This episode continues our series on the remarkable Rabban Sauma with Part 3.

In Part 1, we looked at the opening chapter in Sauma’s life. By way of a quick recap . . .

He was the treasured son of an Onggud noble family who from an early age showed a remarkable passion for pursuing the spiritual. Adept in his studies and excelling in piety, by the age 25 he was a member of the Nestorian clergy, a monk-priest. It was the year 1248.

Choosing a life of isolation rather than a monastery, he retreated from the Mongol capital at Tai-tu [later – Beijing] to the Fang Mountains where he devoted himself to study. The isolation he yearned for was often interrupted by people who made pilgrimage to his humble hamlet, seeking a glimpse, maybe a word, from the holy man whose fame was spreading. Though he preferred a life of quiet contemplation, he met with all those who sought him out.

That would have been his entire life and one we’d never have known of, were it not for one of those pilgrims, a fifteen-year-old young man named Markos. Markos didn’t just want to spend a couple days with the holy man. He wanted a mentor, someone who’d teach him everything he had to share. Sauma tried to dissuade the young man, just as his parents and others had tried to dissuade him when he was young. It didn’t take long before Sauma recognized in Markos the same zeal and dedication that burned in his soul. Three years later Marcos had proven himself devotionally sincere, academically capable and of equal spiritual mettle with his master, so he was ordained as a monk in the Nestorian church.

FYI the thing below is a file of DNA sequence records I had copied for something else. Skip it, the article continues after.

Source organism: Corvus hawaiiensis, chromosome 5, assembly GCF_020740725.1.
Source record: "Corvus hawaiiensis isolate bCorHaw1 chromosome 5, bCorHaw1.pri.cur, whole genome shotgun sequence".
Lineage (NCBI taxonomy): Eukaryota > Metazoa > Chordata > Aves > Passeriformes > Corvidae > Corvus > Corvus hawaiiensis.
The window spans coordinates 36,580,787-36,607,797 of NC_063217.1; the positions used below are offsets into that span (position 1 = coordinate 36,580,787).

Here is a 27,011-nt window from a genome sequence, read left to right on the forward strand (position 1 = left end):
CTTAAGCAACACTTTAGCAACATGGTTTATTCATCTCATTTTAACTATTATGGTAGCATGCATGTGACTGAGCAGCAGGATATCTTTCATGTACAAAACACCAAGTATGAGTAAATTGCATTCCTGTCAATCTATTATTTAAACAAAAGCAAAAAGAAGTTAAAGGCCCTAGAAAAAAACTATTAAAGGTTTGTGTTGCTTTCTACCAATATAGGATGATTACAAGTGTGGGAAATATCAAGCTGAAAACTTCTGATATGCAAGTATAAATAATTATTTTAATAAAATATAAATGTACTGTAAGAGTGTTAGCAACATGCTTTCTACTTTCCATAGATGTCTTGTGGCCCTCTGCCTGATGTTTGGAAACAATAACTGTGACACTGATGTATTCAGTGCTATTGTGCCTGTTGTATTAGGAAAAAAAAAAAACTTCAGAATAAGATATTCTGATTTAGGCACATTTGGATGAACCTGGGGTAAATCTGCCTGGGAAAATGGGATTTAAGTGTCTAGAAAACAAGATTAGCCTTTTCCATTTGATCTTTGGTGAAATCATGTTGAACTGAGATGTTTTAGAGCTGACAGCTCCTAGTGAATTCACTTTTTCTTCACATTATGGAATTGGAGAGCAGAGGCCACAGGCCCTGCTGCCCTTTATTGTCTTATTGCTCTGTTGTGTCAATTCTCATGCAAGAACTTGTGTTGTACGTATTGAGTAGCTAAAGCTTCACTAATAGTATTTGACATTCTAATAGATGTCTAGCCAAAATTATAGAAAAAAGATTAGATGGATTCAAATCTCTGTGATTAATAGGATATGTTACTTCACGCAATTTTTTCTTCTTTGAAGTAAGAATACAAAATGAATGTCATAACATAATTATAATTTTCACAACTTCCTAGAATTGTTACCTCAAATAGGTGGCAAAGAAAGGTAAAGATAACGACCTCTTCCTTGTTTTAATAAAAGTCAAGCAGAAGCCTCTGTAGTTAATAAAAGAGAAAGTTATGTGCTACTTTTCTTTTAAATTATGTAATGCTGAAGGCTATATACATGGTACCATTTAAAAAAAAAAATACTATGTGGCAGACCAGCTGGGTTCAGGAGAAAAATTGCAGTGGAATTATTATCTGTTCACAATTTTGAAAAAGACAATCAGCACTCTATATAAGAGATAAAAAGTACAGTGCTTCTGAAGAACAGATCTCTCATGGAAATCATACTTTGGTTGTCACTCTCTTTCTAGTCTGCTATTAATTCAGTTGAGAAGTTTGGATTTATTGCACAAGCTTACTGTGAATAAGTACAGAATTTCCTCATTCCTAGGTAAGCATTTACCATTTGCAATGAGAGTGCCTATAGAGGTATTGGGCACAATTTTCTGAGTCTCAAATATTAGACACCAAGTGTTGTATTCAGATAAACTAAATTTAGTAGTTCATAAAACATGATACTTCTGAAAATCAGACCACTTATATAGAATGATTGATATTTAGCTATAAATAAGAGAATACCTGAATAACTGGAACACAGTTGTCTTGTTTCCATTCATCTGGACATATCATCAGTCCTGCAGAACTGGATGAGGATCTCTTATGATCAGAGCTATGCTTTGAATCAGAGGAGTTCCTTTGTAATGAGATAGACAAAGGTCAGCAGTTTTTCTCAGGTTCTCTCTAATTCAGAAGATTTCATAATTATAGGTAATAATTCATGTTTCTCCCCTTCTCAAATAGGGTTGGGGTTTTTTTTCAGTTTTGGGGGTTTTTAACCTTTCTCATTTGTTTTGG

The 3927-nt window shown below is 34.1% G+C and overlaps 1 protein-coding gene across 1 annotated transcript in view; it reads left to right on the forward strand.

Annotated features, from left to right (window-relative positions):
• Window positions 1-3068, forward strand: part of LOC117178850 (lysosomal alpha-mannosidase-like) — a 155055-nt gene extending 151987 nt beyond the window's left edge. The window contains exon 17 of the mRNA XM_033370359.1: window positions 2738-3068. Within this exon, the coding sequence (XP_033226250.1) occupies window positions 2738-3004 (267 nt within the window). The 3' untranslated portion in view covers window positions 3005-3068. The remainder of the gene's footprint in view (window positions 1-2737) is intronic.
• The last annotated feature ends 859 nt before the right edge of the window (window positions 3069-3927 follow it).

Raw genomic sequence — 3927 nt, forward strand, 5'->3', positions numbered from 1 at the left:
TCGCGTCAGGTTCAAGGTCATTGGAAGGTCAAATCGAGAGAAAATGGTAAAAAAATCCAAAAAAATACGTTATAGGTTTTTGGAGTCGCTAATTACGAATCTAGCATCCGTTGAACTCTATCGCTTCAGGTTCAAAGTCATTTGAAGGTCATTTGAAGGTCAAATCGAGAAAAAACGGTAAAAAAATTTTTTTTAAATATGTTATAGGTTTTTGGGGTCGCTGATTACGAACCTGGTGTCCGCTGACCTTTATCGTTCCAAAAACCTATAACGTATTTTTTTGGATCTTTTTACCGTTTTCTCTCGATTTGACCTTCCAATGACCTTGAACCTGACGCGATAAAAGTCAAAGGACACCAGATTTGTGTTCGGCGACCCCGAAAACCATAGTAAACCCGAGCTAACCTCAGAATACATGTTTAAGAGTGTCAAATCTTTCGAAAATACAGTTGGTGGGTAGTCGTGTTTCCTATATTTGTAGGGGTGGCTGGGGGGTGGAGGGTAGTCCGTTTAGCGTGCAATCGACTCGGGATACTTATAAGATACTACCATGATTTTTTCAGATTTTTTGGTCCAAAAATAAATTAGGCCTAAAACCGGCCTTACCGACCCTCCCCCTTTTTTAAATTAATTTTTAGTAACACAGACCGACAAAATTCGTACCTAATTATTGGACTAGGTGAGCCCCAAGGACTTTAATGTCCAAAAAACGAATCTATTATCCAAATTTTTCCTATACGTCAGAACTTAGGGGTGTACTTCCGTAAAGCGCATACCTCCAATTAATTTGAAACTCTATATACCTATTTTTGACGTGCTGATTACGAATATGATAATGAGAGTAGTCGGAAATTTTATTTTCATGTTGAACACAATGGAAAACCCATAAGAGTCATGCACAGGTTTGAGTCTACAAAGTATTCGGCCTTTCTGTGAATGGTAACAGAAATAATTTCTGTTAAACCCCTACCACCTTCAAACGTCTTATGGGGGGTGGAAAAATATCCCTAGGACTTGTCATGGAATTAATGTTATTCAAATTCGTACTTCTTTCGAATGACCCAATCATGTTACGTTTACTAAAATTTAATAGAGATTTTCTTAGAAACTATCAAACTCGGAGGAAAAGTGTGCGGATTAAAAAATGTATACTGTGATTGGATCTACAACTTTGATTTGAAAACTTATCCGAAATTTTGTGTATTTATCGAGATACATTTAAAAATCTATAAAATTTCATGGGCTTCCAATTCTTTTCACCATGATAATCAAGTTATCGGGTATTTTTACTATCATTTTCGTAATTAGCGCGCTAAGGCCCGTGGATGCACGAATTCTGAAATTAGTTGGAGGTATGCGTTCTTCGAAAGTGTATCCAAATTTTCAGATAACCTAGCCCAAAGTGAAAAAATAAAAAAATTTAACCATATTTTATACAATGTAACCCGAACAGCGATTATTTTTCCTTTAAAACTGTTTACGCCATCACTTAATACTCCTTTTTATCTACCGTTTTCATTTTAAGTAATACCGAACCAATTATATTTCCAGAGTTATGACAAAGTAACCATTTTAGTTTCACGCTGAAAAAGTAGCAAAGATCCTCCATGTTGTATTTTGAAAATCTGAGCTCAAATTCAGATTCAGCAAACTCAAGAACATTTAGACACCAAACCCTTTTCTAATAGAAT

After a decade together in their mountain fastness, Marcos’ intellectual curiosity prompted a spiritual itch that saw the two men descend from the heights and embark on a journey of literally epic consequence. Marcos wanted to visit the scenes and sites where the Bible story had played out, as well as the birthplace and headquarters of the Nestorian church. In his studies, he read of Christians of other flavors and stripes and wanted to meet them. Nothing less than a journey to the far-reaches of the West could scratch that itch. Markos shared this dream with Bar Sauma, who was now more friend than master. It took a while, but eventually, the younger man’s hunger to discover, breathed new life on the embers of Sauma’s soul and the two decided to pursue their vision. It was 1275 when they began plans to set out, the same year Marco Polo arrived in China. They gave away what few possessions they had and headed to Tai-tu to hire guides and gather provisions. Because they’d taken vows of poverty, they had to ask the local Nestorian churches to support them. The Nestorian leaders scoffed at the undertaking. Such a venture was deemed both physically impossible and spiritually wasteful. There simply wasn’t a safe, navigable route West. And what use was it visiting the Holy Land, they wondered, when the Bible said The Kingdom of God is within us?

But by this time, both Bar Sauma & Markos were deft at waving aside objections about the arduousness of the journey. Since they already counted themselves dead and had mortified the flesh, death along the route was of little consequence. Their only ambition was to faithfully follow the path they were convinced God had set before them. Their steely-eyed focus won the Nestorian community over and they went from resistance to a hearty support for their venture of faith.